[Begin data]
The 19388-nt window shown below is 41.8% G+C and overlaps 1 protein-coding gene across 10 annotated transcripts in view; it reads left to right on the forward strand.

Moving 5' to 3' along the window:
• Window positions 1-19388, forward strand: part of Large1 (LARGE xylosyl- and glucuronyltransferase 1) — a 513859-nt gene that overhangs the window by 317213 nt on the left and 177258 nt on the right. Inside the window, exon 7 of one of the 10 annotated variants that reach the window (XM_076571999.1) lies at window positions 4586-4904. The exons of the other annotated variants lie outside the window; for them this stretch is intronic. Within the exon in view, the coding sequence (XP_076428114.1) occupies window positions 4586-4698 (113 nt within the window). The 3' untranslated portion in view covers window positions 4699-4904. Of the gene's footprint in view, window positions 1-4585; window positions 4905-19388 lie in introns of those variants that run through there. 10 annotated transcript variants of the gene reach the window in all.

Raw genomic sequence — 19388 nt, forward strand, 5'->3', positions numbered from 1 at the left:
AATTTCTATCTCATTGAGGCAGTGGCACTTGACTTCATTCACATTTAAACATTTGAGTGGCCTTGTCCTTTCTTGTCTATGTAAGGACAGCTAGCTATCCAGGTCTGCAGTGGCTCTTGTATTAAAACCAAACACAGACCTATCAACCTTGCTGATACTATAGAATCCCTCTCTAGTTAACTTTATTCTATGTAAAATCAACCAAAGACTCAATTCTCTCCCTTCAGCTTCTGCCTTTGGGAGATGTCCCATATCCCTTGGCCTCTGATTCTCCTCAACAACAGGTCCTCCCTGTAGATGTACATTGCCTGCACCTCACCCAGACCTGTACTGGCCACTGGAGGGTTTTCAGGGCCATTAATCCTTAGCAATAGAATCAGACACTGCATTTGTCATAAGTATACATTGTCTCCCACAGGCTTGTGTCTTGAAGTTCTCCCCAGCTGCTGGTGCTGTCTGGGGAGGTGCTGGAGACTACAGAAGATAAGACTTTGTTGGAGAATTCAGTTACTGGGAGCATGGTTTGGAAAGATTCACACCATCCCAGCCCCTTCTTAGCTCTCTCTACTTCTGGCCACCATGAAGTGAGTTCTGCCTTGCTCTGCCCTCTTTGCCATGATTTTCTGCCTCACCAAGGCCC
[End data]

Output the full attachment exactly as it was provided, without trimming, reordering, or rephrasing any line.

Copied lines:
The 19388-nt window shown below is 41.8% G+C and overlaps 1 protein-coding gene across 10 annotated transcripts in view; it reads left to right on the forward strand.

Moving 5' to 3' along the window:
• Window positions 1-19388, forward strand: part of Large1 (LARGE xylosyl- and glucuronyltransferase 1) — a 513859-nt gene that overhangs the window by 317213 nt on the left and 177258 nt on the right. Inside the window, exon 7 of one of the 10 annotated variants that reach the window (XM_076571999.1) lies at window positions 4586-4904. The exons of the other annotated variants lie outside the window; for them this stretch is intronic. Within the exon in view, the coding sequence (XP_076428114.1) occupies window positions 4586-4698 (113 nt within the window). The 3' untranslated portion in view covers window positions 4699-4904. Of the gene's footprint in view, window positions 1-4585; window positions 4905-19388 lie in introns of those variants that run through there. 10 annotated transcript variants of the gene reach the window in all.

Raw genomic sequence — 19388 nt, forward strand, 5'->3', positions numbered from 1 at the left:
AATTTCTATCTCATTGAGGCAGTGGCACTTGACTTCATTCACATTTAAACATTTGAGTGGCCTTGTCCTTTCTTGTCTATGTAAGGACAGCTAGCTATCCAGGTCTGCAGTGGCTCTTGTATTAAAACCAAACACAGACCTATCAACCTTGCTGATACTATAGAATCCCTCTCTAGTTAACTTTATTCTATGTAAAATCAACCAAAGACTCAATTCTCTCCCTTCAGCTTCTGCCTTTGGGAGATGTCCCATATCCCTTGGCCTCTGATTCTCCTCAACAACAGGTCCTCCCTGTAGATGTACATTGCCTGCACCTCACCCAGACCTGTACTGGCCACTGGAGGGTTTTCAGGGCCATTAATCCTTAGCAATAGAATCAGACACTGCATTTGTCATAAGTATACATTGTCTCCCACAGGCTTGTGTCTTGAAGTTCTCCCCAGCTGCTGGTGCTGTCTGGGGAGGTGCTGGAGACTACAGAAGATAAGACTTTGTTGGAGAATTCAGTTACTGGGAGCATGGTTTGGAAAGATTCACACCATCCCAGCCCCTTCTTAGCTCTCTCTACTTCTGGCCACCATGAAGTGAGTTCTGCCTTGCTCTGCCCTCTTTGCCATGATTTTCTGCCTCACCAAGGCCC